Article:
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Friday, 19 December 2014 10:33

Area Business Aiding in Ebola Fight

By Megan Harrington | News

SARATOGA SPRINGS — Health tech company mySmartHealthcare is fighting the Ebola virus from right here in Saratoga Springs.

The company, which is headquartered at 60 Railroad Place, launched a series of online training courses aimed at training healthcare professionals on the proper use of Personal Protective Equipment (PPE) used to prevent the spread of infectious diseases such as Ebola.

Karen Cornelius, COO of mySmartHealthcare says, “We noticed such a broad fear of it [the Ebola epidemic], so we got on it right away.”

Cornelius explained that safety breaches were occurring due to a combination of misinformation and improper procedures. For example, some health care providers were using duct tape to secure gowns to their wrists and since the tape can be difficult to remove properly, this actually led to a greater risk of contamination. The company saw the need for better instruction and is now one of the leading producers of simulations for donning and doffing (putting on and taking off) PPE.

While mySmartHealthcare is based in upstate New York, their reach is international with customers in China, Singapore, South America, Russia, Turkey and Canada. Locally, mySmartHealthcare has partnered with Albany Med to accredit courses so staff can receive continuing education credits.

Cornelius says that their product is unique because “We create simulations that require the user to go through every single step, it’s very interactive.” Cornelius explained that before her company began producing their simulations, health care providers typically only had exposure to a basic safety video and training sessions often included a dozen or more people. After the brief training, Cornelius says, “Everyone was charged to go and just do it right.”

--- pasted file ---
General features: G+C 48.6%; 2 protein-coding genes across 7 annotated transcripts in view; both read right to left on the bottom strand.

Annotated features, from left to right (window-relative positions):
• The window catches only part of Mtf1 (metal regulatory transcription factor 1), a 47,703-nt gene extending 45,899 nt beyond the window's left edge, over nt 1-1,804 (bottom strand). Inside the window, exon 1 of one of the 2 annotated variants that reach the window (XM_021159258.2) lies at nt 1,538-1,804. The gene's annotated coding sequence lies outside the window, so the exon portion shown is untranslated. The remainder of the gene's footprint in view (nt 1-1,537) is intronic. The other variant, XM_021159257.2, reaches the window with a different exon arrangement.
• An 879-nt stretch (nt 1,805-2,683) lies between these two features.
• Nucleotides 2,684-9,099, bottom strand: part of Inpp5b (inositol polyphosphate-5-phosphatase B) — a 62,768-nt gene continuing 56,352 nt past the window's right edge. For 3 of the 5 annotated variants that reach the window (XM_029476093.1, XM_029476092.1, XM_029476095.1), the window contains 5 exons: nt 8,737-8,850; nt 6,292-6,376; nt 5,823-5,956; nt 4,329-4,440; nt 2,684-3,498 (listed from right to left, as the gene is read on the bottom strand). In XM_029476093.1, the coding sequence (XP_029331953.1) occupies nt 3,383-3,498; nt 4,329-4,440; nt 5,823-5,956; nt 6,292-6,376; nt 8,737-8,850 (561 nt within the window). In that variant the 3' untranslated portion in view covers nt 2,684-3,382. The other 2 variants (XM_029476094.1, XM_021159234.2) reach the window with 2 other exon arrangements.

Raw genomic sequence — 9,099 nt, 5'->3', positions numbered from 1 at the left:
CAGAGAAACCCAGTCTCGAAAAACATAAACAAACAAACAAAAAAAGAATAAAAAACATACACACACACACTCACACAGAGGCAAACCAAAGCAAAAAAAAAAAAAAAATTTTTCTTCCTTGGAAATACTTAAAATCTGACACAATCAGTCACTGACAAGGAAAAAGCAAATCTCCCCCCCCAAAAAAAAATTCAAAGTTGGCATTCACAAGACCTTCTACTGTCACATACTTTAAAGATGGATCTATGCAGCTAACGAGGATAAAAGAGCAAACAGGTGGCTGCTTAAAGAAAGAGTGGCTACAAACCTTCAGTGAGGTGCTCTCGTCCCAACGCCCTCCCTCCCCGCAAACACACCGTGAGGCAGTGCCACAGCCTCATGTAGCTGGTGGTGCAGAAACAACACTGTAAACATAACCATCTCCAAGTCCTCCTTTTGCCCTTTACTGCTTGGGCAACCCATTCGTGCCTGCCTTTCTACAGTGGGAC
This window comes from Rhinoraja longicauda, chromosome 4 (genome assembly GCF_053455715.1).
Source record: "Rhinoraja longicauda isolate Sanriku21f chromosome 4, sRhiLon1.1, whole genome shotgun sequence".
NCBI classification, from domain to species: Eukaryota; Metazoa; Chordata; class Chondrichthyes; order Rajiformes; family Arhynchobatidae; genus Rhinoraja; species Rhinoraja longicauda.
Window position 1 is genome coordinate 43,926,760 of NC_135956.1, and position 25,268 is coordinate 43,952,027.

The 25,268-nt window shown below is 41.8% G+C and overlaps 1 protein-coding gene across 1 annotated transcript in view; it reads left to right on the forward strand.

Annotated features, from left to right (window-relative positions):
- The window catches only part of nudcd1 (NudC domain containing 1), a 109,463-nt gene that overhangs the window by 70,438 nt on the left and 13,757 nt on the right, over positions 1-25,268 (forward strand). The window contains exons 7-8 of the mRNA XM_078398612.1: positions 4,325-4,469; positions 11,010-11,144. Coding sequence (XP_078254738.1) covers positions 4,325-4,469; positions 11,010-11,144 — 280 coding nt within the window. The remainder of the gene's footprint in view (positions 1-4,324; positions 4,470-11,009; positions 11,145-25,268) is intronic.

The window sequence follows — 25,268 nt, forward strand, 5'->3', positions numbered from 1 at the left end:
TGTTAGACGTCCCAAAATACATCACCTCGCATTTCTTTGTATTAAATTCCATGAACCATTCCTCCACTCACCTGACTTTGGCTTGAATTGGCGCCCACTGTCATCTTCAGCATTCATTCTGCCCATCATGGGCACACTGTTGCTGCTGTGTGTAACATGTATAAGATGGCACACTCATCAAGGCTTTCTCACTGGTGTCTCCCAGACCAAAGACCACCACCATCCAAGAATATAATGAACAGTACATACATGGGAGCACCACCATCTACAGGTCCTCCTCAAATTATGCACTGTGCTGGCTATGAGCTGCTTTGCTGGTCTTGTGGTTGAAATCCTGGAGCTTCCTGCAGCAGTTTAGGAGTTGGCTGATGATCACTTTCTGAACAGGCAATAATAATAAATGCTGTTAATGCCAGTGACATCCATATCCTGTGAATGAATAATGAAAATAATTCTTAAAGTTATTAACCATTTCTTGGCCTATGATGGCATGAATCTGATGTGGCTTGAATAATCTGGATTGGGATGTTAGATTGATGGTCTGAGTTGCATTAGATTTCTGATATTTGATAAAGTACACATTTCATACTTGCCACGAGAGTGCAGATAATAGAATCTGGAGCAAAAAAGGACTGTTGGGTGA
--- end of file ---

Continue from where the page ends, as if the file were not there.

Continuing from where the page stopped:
And that, she says, is where problems can arise.

Simulations with mySmartHealthcare are more interactive than a video or group presentation, and after completing the training, providers have to pass an assessment and prove that they are proficient.

Hospitals can then use this as evidence that they are following CDC guidelines. Institutions can also track every step of the simulation. For example, if a lot of users are struggling on a specific step (e.g. removing gloves), they can hold a special training on that particular action. The interactive portion of the training is important, because as Cornelius says, “You learn better when you do something yourself.”

In addition to primary provider training, mySmartHealthcare also offers trained observer instruction. During news coverage of the transport of the infected Dallas nurse, you may remember the outcry surrounding the plain-clothed person holding a clipboard. Many viewers asked why the individual was not wearing PPE; however, Cornelius says this person is actually an integral part of the team. A trained observer’s job is to ensure all providers are following correct PPE protocol. While they do not have to don and doff their own PPE, they must be trained to notice any safety gaps.

Most importantly, mySmartHealthcare’s training can be accessed 24/7. The company maintains that providers can access it “Anywhere, Anytime, and Just in Time.”

Cornelius says the simulations are so important because they allow for learning in a safe, virtual environment where providers can’t harm themselves or anyone else. “Practice makes perfect especially with low volume, high stakes procedures”, Cornelius says.

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